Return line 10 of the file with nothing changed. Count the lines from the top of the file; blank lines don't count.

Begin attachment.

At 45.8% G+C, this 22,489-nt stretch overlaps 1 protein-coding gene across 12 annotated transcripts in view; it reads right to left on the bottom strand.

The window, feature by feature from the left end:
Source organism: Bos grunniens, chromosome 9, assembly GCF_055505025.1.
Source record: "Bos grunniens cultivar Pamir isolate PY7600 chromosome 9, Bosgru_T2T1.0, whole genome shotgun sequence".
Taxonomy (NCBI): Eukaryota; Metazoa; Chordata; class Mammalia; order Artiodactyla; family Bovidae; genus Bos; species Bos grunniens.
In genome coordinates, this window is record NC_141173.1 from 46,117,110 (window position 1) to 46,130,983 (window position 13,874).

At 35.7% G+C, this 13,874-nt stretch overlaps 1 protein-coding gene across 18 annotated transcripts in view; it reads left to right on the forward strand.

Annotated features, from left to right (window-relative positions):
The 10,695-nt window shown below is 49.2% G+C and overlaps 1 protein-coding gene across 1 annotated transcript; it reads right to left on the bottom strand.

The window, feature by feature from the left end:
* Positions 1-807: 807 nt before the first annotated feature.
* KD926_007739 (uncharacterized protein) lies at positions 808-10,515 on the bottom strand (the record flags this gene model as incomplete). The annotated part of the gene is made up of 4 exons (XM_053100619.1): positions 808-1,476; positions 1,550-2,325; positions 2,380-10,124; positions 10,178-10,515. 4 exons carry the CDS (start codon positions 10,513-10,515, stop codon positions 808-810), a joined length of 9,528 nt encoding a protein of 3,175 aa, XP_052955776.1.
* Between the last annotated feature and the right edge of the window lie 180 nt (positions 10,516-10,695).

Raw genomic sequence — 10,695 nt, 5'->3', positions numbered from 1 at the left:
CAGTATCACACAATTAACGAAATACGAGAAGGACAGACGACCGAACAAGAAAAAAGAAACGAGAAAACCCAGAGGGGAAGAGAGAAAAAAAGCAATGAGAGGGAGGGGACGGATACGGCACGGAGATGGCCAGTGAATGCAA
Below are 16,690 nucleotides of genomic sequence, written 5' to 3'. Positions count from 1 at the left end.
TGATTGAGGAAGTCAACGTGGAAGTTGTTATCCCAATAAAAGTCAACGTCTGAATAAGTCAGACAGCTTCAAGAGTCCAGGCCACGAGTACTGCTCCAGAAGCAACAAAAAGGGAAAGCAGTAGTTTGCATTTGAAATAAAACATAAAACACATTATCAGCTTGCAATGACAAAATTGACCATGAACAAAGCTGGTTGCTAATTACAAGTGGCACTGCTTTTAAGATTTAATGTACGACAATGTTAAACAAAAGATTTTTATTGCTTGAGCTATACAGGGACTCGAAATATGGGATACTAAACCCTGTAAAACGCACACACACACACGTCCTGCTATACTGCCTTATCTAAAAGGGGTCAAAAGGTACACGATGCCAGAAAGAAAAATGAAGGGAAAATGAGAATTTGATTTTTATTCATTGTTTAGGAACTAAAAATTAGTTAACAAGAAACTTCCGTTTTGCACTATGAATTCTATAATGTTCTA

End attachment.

The window, feature by feature from the left end: